I remember it really struck me when I was over there last. I was in a shopping mall and the two security guards were both heavily armed. I remember t would only take one of them to flip his wig/ have a bad day/ loose his temper and there could be dozens dead. After that occurred to me I never really felt safe . America is a great country but I wouldnt live there if you paid me.

DontHaveAUsername Wed 28-Oct-15 17:16:12

That's true batshitlady but if you live your life with that level of fear it's never going to be great for you. The local butcher on this side of the pond could flip out and massacre a handful of customers with bis knives, as knife massacres can and do happen. The local police officer could have a bad day and whack me with his truncheon on the head, fatally injuring me. These risks do exist but it's important to put them into context of the bigger picture. That security guards could also SAVE your life, they are there for your own protection

Cleansheetsandbedding Wed 28-Oct-15 17:19:44

I watched a video today of a security/police officer in a high school throwing a young girl to the floor. It was awful. The class were petrified of him and some pupils even looking away. All because she got her phone out sad

I think it's a very scary place to be if your a black person

BrandNewAndImproved Wed 28-Oct-15 17:20:30

My uncle has a daughter that lives in America. He needed a cashpoint machine and saw two policemen. He went to go and ask the policemen where the nearest one was and his daughter tried to stop him. He said don't be so ridiculous they'll help.

As he started walking over they pulled out their guns. He put up his hands and said I just wanted to know where the nearest atm is. They laughed and said you must be British no one else would approach us and put their guns away.

How scary is that!

DontHaveAUsername Wed 28-Oct-15 20:34:17

On the surface that does sound odd I'll admit. However there may have been things your uncle wasn't privy to that caused this to happen. Perhaps there was intelligence to suggest a threat, for example there may have been a threat issued against local officers promising that they would be attacked in the streets and they were a bit more alert and cautious of members of the public approaching them than usual. Without knowing whether this was the case we can't say for sure whether they were wrong or not to do so, but I'll definitely agree it sounds bad.

DontHaveAUsername Wed 28-Oct-15 23:28:09

I think the classroom thing was because she had been ordered to move and was uncooperative. What do people think will happen if they don't follow apolice instruction? "OK you cary on doing what you like don't mind me"?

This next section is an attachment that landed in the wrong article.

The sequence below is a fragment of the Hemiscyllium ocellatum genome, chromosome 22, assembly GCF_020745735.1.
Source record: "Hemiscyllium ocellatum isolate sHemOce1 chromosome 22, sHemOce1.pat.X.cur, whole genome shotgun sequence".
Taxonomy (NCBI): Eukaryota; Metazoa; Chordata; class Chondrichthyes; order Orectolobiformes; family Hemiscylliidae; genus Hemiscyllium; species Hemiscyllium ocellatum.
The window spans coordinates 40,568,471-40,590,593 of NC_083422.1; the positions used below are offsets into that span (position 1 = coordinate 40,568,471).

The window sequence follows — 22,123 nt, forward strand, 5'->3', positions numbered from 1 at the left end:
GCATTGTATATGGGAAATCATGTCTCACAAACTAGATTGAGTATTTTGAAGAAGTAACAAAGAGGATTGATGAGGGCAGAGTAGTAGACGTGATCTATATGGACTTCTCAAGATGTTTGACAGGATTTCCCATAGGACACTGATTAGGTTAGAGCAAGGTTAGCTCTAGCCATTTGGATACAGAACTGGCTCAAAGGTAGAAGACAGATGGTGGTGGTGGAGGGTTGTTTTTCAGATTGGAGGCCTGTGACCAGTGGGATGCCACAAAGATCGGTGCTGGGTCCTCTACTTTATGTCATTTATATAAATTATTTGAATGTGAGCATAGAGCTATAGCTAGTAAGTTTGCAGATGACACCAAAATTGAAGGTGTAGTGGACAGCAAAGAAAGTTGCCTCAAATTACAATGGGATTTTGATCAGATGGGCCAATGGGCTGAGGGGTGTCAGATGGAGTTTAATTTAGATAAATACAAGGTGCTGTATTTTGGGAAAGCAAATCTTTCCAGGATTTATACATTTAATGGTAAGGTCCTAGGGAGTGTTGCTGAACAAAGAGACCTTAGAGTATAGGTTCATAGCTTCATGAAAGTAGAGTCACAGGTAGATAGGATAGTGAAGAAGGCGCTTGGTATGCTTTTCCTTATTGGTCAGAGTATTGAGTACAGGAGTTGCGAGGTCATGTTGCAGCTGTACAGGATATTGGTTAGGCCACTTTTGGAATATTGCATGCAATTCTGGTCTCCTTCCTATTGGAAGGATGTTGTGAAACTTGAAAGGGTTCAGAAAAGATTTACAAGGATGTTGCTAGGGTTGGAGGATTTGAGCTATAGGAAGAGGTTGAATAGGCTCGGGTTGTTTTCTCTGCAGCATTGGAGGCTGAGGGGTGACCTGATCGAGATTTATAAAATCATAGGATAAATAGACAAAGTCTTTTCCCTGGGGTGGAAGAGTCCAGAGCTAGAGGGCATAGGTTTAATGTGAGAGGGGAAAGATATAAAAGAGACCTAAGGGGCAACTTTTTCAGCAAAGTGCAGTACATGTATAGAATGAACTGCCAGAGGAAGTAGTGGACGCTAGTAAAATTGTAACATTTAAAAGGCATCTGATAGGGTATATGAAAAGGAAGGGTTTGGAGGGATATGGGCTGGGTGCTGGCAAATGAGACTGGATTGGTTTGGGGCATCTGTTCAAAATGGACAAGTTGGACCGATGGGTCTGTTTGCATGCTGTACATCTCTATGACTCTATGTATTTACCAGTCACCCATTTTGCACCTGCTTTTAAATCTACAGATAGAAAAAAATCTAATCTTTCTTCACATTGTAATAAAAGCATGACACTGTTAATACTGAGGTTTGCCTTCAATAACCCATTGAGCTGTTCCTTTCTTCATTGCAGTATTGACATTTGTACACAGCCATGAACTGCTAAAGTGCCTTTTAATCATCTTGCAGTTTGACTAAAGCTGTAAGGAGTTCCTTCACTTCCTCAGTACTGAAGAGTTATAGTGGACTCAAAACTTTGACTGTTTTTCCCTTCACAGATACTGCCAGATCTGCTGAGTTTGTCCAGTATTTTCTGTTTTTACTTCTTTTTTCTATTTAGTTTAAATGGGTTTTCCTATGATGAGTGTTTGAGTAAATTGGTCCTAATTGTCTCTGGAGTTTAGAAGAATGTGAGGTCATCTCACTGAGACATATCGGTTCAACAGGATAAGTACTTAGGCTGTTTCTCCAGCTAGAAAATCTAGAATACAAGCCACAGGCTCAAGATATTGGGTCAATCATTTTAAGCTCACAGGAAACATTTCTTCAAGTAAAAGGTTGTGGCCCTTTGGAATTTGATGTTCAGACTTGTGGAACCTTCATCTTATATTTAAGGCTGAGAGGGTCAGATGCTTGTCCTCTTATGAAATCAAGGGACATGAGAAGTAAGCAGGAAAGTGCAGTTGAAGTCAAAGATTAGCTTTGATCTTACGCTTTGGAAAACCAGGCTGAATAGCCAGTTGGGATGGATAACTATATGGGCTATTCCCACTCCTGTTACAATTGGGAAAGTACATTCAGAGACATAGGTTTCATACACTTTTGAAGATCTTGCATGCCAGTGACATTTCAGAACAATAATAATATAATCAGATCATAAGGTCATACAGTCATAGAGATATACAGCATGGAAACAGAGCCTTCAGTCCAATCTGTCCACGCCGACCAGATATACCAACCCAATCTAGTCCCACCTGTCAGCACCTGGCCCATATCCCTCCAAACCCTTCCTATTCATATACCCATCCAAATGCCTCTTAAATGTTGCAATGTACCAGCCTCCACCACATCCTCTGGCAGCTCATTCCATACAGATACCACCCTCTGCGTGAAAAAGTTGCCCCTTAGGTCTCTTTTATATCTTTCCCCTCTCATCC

batshitlady Thu 29-Oct-15 17:40:47

Donthave I don't now, nor did I live my life in America with 'that level of fear'. I did though find disturbing and threatening the sight of so many people openly carrying firearms. You cannot in any rational way compare the danger one incurs daily in a society like that with one in which people do not carry guns. By implying we're in just as much danger in this country from truncheons and knives you are deluding yourself.

security guards could also SAVE your life Yes from other people exercising their constitutional right to bare arms.... Can you see a pattern here?

Why exactly are you trying to rationalise away and normalise people pulling guns on each other anyway? These are lethal weapons that everyone and anyone is allowed, indeed encouraged to carry about their person. It isn't America that's being criticised here, it's the ubiquity of firearms there that is under discussion.

DontHaveAUsername Thu 29-Oct-15 18:01:11

"Yes from other people exercising their constitutional right to bare arms.... Can you see a pattern here?"

Not just from that, from other acts of violence to. If someone assaulted you at a shopping mall, those security guards you were scared of would be able to bring the situation under control very quickly with their weapons, preventing you from coming to any further harm, preventing themselves from coming to harm, and almost certainly preventing the attacker from coming to any harm. A much better resolution than having to grapple with him and try pulling him away from you.

"Donthave I don't now, nor did I live my life in America with 'that level of fear'. I did though find disturbing and threatening the sight of so many people openly carrying firearms."

If you're walking around feeling "disturbed" by law abiding people carrying guns then you clearly do have what I see as an unnaturally high level of fear. The threats you talk about exist, but it's on the same level as being terrified of going into the butcher just in case he gets mad and stabs you with those huge knives. Or feeling disturbed at a baseball game in case one of the players has a bad match, and randomly starts cracking your skull open with his baseball bat. Possible yes, but highly improbable and not worth living your life in fear of.

batshitlady Thu 29-Oct-15 19:09:34

Yes acts of violence potentially with guns, which have a far greater chance of leading to fatal injury. And if they're not so common, then, er, that means less chance fatal injury?

The rest of your post is pure gobbledegook. .